Many historians and locals believe that Jammu was founded by Raja Jamboolochan in 14th century BCE. During one of his hunting campaigns he reached the Tawi River where he saw a goat and a lion drinking water at the same place. The king was impressed and decided to set up a town after his name, Jamboo. With the passage of time, the name was corrupted and became "Jammu". According to one "folk etymology", the name "Kashmir" means "desiccated land" (from the Sanskrit: Ka = water and shimeera = desiccate). According to another folk etymology, following Hindu mythology, the sage Kashyapa drained a lake to produce the land now known as Kashmir.
With a fertile soil and temperate climate, the valley is rich in rice, vegetables and fruits of all kinds, and famous for the quality of its wool. Kashmir has been inhabited since prehistoric times, sometimes independent but at times subjugated by invaders from Bactria, Tartary, Tibet and other mountainous regions to the North, and from the Indus valley and the Ganges valley to the South. At different times the dominant religion has been Animist, Buddhist, Hindu and (after the period of the history) Muslim.
The Rajatarangini is the first of a series of four histories that record the annals of Kashmir. Commencing with a rendition of traditional 'history' of very early times (3102 BCE), the Rajatarangini comes down to the reign of Sangrama Deva, (c.1006 AD) and Kalhana. The second work, by Jonaraja, continues the history from where Kalhana left off, and, entering the Muslim period, gives an account of the reigns down to that of Zain-ul-ab-ad-din, 1412. P. Srivara carried on the record to the accession of Fah Shah in 1486. The fourth work, called Rajavalipataka, by Prajnia Bhatta, completes the history to the time of the incorporation of Kashmir in the dominions of the Mogul emperor Akbar, 1588.
Jonaraja (c. 15th century) was a Kashmiri historian and Sanskrit poet. His Dvitīyā Rājataraṅginī is a continuation of Kalhana's Rājataranginī and brings the chronicle of the kings of Kashmir down to the time of the author's patron Zain-ul-Abidin (r. 1423-74). Jonaraja, however, could not complete the history of the patron as he died in the 35th regnal year of him. His pupil, Śrīvara continued the history and his work, the Tritīyā Rājataraṅginī covers the period 1459-86.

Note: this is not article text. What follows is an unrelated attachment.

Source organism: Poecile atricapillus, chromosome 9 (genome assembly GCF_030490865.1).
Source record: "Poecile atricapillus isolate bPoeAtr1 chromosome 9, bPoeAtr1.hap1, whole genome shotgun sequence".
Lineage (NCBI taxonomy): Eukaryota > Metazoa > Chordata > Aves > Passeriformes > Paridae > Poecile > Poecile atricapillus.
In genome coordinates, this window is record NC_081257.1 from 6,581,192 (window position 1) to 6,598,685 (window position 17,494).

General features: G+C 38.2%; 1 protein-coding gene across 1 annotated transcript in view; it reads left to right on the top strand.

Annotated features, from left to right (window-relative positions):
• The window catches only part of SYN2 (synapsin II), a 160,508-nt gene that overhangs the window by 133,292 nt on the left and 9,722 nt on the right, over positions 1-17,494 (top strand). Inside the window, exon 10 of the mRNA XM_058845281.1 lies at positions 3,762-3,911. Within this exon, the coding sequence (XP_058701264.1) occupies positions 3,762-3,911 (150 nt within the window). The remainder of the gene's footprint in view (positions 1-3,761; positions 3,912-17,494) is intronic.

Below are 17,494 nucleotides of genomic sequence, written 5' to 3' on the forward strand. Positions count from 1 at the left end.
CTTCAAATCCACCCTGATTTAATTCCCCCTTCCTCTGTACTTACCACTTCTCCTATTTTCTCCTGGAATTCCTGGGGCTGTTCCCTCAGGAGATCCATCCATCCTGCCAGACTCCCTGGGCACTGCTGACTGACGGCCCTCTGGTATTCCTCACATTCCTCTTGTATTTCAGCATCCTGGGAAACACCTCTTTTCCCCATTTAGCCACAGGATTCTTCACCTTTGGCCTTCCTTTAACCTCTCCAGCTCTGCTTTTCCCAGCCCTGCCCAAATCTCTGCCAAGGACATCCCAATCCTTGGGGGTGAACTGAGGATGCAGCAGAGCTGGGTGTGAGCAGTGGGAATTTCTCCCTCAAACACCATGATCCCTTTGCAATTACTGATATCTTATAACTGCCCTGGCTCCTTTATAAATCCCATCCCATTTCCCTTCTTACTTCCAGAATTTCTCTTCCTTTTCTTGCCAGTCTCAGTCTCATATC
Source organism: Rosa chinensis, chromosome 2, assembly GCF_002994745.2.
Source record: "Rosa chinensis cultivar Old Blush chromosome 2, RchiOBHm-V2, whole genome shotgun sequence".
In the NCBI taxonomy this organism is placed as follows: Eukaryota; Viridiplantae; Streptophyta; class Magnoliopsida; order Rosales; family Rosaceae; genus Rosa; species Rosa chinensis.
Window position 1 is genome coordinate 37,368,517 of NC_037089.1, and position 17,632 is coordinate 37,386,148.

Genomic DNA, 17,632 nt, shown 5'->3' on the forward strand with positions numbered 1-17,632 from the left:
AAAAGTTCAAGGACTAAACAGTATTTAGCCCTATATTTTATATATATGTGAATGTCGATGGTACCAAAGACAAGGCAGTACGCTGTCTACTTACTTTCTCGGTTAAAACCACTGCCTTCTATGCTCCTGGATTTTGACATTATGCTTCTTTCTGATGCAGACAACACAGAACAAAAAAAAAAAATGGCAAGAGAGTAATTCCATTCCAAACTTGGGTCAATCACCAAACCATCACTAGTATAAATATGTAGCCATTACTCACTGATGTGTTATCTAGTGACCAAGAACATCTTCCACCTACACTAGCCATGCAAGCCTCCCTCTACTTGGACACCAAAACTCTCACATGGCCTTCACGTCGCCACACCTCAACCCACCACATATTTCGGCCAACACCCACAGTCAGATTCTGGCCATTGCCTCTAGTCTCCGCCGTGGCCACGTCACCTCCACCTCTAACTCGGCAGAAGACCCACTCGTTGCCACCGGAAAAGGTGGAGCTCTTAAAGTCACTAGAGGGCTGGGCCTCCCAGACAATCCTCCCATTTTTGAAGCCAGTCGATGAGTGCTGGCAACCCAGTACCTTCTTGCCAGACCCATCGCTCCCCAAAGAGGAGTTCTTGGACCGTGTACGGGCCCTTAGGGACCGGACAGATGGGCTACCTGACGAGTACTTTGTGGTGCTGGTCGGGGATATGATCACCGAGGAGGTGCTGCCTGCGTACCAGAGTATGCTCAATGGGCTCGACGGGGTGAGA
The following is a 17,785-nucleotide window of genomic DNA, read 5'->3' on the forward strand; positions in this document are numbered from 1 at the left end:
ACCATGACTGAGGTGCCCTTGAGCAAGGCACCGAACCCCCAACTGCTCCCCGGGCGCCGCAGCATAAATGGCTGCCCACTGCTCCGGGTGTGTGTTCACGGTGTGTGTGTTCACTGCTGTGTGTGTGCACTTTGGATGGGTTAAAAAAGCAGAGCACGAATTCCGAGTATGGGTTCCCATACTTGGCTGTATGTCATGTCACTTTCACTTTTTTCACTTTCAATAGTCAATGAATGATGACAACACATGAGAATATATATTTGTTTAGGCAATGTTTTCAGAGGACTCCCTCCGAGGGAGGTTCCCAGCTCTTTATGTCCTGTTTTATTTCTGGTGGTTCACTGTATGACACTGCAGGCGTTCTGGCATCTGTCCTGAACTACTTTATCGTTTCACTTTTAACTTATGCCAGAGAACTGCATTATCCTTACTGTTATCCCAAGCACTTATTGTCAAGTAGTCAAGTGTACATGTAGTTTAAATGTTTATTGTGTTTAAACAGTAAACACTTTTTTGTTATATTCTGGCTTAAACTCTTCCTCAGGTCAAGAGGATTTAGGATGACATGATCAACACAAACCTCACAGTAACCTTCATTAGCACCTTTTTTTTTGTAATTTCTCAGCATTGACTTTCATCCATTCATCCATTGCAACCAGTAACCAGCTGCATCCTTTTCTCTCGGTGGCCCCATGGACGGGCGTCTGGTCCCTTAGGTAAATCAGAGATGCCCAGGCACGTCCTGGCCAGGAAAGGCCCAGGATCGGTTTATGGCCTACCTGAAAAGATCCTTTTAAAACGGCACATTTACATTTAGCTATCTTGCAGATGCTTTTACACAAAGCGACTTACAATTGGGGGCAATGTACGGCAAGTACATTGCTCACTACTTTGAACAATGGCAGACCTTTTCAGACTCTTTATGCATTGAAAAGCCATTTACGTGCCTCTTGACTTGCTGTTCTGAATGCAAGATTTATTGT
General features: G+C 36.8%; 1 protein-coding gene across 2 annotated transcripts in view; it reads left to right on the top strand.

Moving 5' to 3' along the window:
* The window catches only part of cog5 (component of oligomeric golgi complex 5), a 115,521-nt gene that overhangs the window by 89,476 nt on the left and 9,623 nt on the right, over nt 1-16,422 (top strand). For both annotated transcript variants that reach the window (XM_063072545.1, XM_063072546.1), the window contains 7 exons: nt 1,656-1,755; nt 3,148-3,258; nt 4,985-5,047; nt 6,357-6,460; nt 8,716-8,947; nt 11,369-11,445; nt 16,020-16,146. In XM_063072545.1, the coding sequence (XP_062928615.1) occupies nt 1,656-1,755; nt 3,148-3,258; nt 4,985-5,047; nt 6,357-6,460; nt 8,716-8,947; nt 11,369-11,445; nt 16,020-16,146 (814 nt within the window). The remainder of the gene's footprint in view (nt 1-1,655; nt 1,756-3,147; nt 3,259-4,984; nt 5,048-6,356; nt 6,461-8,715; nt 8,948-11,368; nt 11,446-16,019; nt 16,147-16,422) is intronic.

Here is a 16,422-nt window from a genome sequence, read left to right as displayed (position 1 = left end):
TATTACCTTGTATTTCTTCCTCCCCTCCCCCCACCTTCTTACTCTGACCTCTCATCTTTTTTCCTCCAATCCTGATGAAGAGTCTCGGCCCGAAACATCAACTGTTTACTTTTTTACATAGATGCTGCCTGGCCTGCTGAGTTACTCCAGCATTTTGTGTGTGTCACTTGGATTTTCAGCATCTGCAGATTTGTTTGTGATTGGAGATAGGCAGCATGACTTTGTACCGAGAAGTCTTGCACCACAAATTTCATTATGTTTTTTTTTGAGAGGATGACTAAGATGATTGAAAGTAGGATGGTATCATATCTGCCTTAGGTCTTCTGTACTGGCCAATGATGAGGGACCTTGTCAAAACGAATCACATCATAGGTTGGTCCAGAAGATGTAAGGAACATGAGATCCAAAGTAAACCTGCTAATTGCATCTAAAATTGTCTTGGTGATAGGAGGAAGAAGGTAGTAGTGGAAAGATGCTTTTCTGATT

In his Dvitīyā Rājataranginī, Jonaraja has vividly described the decline of the Hindu ruling dynasty and the rise of the Muslim ruling dynasty in Kashmir.
The Rājataranginī (The River of Kings) is a metrical chronicle of the kings of Kashmir from earliest time written in Sanskrit by Kalhana. It is believed that the book was written sometime during 1147-1149 CE. The work generally records the heritage of Kashmir, but 120 verses of Rājatarangiṇī describe the misrule prevailing in Kashmir during the reign of King Kalash, son of King Ananta Deva of Kashmir. Although the earlier books are far from accurate in their chronology, they still provide an invaluable source of information about early Kashmir and its neighbors, and are widely referenced by later historians and ethnographers.
In the Rajatarangini, a history of Kashmir written by Kalhana in mid-12th century, it is stated that the valley of Kashmir was formerly a lake. This was drained by the great rishi or sage, Kashyapa, son of Marichi, son of Brahma, by cutting the gap in the hills at Baramulla (Varaha-mula). When Kashmir had been drained, Kashyapa asked Brahmans to settle there. This is still the local tradition, and in the existing physical condition of the country, we may see some ground for the story which has taken this form. The name of Kashyapa is by history and tradition connected with the draining of the lake, and the chief town or collection of dwellings in the valley was called Kashyapa-pura name which has been identified with the Kao-1r6.nupos of Hecataeus (apud Stephen of Byzantium) and Kaspatyros of Herodotus (3.102, 4.44). Kashmir is the country meant also by Ptolemy's Kao-ir,~pta.
Kalhana (c. 12th century CE) a Kashmiri Brahmin was the author of Rajatarangini, and is regarded as Kashmir's first historian. In fact, his translator Aurel Stein expressed the view that his was the only true Sanskrit history. Little is known about him except from what he tells us about himself in the opening verses of his book. His father Champaka was the minister in Harsha of Kashmir's court.